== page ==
‘Eight Candles and a Tree’ blends religions — and holidays
Brookline-based Simone Bloom Nathan was raised Jewish and so were her children. But when it came time for them to marry and form their own families, they chose spouses from different faiths.
Like a lot of kids growing up in interfaith families, Nathan's grandchildren spend the holiday season celebrating both Hanukkah and Christmas.
But when she went looking for a picture book that reflected their lives, she came up short. So she took matters into her own hands — or typewriter. The result is "Eight Candles and a Tree."
"I wrote the book because I couldn't find a book about a little girl who celebrates both, as is the case with my grandchildren," said Nathan. "I was kind of shocked."
Both statistics and her own experiences told her that her family was hardly alone. "About 60 percent of Jews marry outside of the faith, and more than 30 percent of all marriages are interfaith," Nathan pointed out. "I would say most of my friends who are Jewish have a child who has married out of the faith."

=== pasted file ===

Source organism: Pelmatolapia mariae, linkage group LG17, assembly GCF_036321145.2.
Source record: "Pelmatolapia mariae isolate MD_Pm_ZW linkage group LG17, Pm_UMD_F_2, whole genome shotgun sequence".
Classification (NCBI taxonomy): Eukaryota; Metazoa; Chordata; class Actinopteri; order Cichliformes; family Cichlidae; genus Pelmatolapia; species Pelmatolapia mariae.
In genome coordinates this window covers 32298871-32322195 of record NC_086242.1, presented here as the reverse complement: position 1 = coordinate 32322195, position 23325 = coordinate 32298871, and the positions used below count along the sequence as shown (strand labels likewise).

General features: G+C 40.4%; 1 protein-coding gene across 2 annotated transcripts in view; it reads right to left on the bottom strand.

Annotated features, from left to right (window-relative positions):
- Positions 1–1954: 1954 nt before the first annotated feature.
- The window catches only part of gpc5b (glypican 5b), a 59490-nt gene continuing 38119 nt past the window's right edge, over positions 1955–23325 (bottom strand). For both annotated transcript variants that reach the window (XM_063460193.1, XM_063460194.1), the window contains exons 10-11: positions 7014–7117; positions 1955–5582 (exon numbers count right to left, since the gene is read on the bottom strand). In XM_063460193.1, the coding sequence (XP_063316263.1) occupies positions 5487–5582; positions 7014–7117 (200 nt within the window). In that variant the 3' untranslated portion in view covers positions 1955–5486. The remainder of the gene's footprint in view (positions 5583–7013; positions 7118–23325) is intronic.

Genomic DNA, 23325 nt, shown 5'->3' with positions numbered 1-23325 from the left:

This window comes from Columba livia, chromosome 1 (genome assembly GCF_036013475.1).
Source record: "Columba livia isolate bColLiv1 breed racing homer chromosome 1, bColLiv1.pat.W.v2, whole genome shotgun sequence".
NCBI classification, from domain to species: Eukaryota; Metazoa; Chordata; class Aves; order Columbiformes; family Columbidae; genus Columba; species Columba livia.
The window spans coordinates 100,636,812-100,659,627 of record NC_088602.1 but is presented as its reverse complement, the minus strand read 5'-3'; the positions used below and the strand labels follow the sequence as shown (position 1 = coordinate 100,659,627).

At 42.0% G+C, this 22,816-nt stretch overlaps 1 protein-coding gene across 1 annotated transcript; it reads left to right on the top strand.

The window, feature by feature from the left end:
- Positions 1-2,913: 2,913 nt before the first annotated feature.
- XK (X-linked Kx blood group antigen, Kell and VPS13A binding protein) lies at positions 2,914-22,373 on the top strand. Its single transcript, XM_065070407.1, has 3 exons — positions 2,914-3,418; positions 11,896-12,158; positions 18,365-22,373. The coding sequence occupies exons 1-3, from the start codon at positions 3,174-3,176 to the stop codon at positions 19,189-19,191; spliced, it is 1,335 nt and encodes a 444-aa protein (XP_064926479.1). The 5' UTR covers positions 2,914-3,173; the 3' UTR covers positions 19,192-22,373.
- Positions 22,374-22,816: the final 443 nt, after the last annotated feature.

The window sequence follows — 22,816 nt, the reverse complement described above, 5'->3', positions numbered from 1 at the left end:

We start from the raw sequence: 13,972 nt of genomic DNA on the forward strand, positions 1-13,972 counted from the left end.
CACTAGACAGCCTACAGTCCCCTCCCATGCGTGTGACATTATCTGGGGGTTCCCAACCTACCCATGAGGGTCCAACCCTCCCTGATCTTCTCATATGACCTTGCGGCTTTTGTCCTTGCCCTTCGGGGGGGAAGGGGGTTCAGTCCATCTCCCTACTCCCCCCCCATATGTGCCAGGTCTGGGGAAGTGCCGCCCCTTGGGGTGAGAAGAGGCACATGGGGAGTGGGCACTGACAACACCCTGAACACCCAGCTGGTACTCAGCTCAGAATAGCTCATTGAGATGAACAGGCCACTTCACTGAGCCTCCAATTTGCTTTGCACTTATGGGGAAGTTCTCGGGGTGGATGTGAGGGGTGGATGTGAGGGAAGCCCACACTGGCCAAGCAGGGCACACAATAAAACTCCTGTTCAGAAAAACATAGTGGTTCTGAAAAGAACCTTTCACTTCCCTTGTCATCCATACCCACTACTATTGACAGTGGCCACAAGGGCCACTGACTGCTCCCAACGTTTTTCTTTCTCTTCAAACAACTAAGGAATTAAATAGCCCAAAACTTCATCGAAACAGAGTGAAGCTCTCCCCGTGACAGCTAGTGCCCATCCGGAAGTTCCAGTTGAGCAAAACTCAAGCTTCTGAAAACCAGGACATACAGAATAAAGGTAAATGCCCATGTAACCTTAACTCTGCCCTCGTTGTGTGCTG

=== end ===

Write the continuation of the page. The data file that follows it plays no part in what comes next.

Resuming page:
Although some clergy caution against raising kids with multiple religious traditions, Nathan said it seems to be working for her grandchildren: "They think it's wonderful!"
"Eight Candles and a Tree" is her first children's book. "It turned out to be a lot more of a daunting project than I thought!" Nathan said. But the response has been gratifying. "So many people have come up to me and said, 'I'm really pleased you wrote this book. It applies to me; it applies to my grandkids,' " she said.
The best review came from the book's heroine, Nathan's eldest grandchild. "She read it to me, and at the very end she turned to me, and said, 'Did you write this book for me?' " Nathan said. "I got tears in my eyes. It made everything worth it."
Nathan will read today at 3:30 p.m. at Newtonville Books, 10 Langley Rd., Newton Centre.